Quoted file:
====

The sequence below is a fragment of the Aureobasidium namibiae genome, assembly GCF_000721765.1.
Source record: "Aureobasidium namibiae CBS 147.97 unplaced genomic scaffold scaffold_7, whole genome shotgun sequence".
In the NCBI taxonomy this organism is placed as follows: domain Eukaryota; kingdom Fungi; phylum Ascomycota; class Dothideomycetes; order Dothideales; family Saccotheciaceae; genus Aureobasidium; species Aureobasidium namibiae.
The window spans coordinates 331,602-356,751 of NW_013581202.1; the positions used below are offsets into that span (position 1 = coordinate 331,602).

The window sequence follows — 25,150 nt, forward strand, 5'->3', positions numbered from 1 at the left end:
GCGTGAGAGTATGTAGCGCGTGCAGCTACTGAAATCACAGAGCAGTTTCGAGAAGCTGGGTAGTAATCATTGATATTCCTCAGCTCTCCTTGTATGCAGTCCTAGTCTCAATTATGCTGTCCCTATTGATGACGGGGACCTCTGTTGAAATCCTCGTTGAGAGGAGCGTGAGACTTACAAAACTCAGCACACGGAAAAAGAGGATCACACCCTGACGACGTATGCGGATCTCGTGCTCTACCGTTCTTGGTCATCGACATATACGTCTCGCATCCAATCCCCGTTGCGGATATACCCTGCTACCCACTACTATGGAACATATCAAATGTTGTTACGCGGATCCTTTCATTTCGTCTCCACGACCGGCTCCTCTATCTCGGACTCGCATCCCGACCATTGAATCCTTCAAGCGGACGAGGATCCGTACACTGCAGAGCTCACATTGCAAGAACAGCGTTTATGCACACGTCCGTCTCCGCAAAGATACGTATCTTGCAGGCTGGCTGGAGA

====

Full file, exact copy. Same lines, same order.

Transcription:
The sequence below is a fragment of the Aureobasidium namibiae genome, assembly GCF_000721765.1.
Source record: "Aureobasidium namibiae CBS 147.97 unplaced genomic scaffold scaffold_7, whole genome shotgun sequence".
In the NCBI taxonomy this organism is placed as follows: domain Eukaryota; kingdom Fungi; phylum Ascomycota; class Dothideomycetes; order Dothideales; family Saccotheciaceae; genus Aureobasidium; species Aureobasidium namibiae.
The window spans coordinates 331,602-356,751 of NW_013581202.1; the positions used below are offsets into that span (position 1 = coordinate 331,602).

The window sequence follows — 25,150 nt, forward strand, 5'->3', positions numbered from 1 at the left end:
GCGTGAGAGTATGTAGCGCGTGCAGCTACTGAAATCACAGAGCAGTTTCGAGAAGCTGGGTAGTAATCATTGATATTCCTCAGCTCTCCTTGTATGCAGTCCTAGTCTCAATTATGCTGTCCCTATTGATGACGGGGACCTCTGTTGAAATCCTCGTTGAGAGGAGCGTGAGACTTACAAAACTCAGCACACGGAAAAAGAGGATCACACCCTGACGACGTATGCGGATCTCGTGCTCTACCGTTCTTGGTCATCGACATATACGTCTCGCATCCAATCCCCGTTGCGGATATACCCTGCTACCCACTACTATGGAACATATCAAATGTTGTTACGCGGATCCTTTCATTTCGTCTCCACGACCGGCTCCTCTATCTCGGACTCGCATCCCGACCATTGAATCCTTCAAGCGGACGAGGATCCGTACACTGCAGAGCTCACATTGCAAGAACAGCGTTTATGCACACGTCCGTCTCCGCAAAGATACGTATCTTGCAGGCTGGCTGGAGA